Is crowdfunding plagued by myths and misconceptions?
A survey of 200 startups and scale-ups – commissioned by Envestors in 2019 – has uncovered a number of misconceptions which are ultimately impacting the ability of companies to successfully raise funds using the crowdfunding model. Furthermore, the results show the approach - which hasn’t changed since its genesis in 2011 - is ripe for disruption.
Here, we cover the top three misconceptions about crowdfunding,needs to be done to increase a scale-up’s chances of success and also how the market is evolving.
Misconception #1: Crowdfunding has a high success rate
Nearly half of respondents ranked a perceived high rate of success among their top three reasons to crowdfund, reflecting a major misconception in the market. The fact is that raising finance, through any means is very difficult and crowdfunding is no exception. We estimate success rates to be as low as 45-55%.
Misconception #2: Crowdfunding is a great way to acquire new customers – for free
Also among the top reasons to crowdfund was ‘brand exposure’ and ‘customer acquisition’. It’s surprising that most chose a method of fundraising for reasons that have nothing to do with fundraising at all.
Interrogating the data, it’s clear that this market perception fails to deliver in reality. Twenty-four percent listed this as their primary reason for choosing the method. However, when asked what they liked about working with a crowdfunding site post campaign, a meagre 12% gave it the same rank.
A further issue with this market perception is that the numbers just don’t stack up. Nothing in life is free and a quick analysis shows that, not only is crowdfunding not free, it is in fact a very expensive means of trying to find new customers. With an average raise amount in the survey of £332,300 and an average success fee of three to seven percent, companies are paying £9,969 to £23,000 in untargeted marketing spend that largely fails to deliver.
Misconception #3: Crowdfunding sites give entrepreneurs access to millions of investors
Less than 60% of businesses in the survey gave the ability to raise finance through their own personal network (family, friends etc) a high rating when asked why they chose to crowdfund. In reality, this is a vital part of a successful crowd raise.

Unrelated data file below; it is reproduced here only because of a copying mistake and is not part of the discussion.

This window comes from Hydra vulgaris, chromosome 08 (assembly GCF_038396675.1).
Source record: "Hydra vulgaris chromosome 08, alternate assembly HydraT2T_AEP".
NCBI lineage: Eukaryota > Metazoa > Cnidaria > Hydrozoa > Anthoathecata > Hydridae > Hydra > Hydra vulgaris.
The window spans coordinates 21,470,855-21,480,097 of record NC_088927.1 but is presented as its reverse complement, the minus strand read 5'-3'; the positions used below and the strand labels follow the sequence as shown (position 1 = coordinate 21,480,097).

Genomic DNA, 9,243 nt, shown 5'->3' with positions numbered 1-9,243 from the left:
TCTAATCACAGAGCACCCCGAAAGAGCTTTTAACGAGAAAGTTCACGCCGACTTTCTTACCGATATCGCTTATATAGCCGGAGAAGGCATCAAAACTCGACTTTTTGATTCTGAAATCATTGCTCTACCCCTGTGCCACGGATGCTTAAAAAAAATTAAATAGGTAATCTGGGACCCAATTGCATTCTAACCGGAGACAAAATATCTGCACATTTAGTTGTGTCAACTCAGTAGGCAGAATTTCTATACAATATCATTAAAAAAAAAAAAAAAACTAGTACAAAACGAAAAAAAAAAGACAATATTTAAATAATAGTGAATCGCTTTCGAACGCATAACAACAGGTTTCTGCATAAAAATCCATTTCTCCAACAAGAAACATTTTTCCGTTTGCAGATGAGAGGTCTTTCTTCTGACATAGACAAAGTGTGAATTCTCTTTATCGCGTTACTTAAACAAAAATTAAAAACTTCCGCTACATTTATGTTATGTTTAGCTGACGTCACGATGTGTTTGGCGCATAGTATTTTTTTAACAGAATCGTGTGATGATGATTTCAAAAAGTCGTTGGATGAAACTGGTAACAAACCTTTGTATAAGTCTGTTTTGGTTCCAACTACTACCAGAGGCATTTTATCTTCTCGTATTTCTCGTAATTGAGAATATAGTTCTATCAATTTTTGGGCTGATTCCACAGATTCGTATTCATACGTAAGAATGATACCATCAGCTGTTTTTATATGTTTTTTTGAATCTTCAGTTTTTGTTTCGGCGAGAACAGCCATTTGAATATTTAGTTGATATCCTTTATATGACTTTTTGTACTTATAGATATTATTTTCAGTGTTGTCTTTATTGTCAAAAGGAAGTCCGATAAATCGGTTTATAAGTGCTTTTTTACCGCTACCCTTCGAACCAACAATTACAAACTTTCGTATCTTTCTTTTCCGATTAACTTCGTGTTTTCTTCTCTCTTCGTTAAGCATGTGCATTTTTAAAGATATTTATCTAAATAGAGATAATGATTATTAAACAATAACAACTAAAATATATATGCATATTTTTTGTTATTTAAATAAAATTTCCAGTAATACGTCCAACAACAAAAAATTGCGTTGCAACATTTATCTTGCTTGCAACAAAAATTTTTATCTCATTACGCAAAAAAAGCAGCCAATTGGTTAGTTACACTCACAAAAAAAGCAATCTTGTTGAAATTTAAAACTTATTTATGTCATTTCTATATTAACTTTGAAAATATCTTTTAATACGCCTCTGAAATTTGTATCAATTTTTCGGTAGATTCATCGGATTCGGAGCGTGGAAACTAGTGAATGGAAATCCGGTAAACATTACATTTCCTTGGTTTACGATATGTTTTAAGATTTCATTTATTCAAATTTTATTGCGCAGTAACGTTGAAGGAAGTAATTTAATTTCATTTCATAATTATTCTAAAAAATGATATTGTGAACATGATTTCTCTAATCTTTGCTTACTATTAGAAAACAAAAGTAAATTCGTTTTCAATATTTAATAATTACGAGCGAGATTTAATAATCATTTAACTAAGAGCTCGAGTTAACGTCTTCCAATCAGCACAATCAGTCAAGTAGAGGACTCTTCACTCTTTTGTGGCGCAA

Most crowdfunding sites do not give companies access to their database of investors until they are a percentage funded, which can be as high as 50%, meaning that raising finance from your own network is conditional on getting access to a crowdfunding sites’ investors.
Despite difficulties, the survey indicates that crowdfunding is here to stay: 71% of those who’d succeeded and 44% of those who didn’t reach their funding targets, indicated that they were ‘very or completely likely’ give it another try.
It’s time for crowdfunding to evolve
While the market demand for crowdfunding remains strong, respondents indicated it needs to change. When asked what they didn’t like about crowdfunding sites, top issues included:
- Lack of control over who views sensitive business documents (42%)
- The inability to communicate directly with investors (38%)
- Paying success fees for funds generated by their own community (28%)
- Investors being charged to invest (28%)
- Paying success fees for investment generated independently from my own sources (28%)
A new model for crowdfunding
A new breed of fundraising platforms hit the market in 2019 and entrepreneurs indicated they are ready to try out this new approach. Respondents were asked if they would use a dedicated fundraising platform, defined as ‘an off-the-shelf website that you can brand and control’. Eighty-percent of those who had succeeded said they were either completely or very likely to try this method.
This new approach differs from the tenancy models offered by traditional crowdfunding sites by putting the entrepreneurs back in control, allowing them to set target investment levels, decide who views sensitive documents and build a direct relationship with their investors.
The survey was conducted by independent research specialist Coleman Parks, on behalf of Envestors in March and April 2019. Two hundred businesses who had used crowdfunding as a method to raise equity finance within the past three years participated.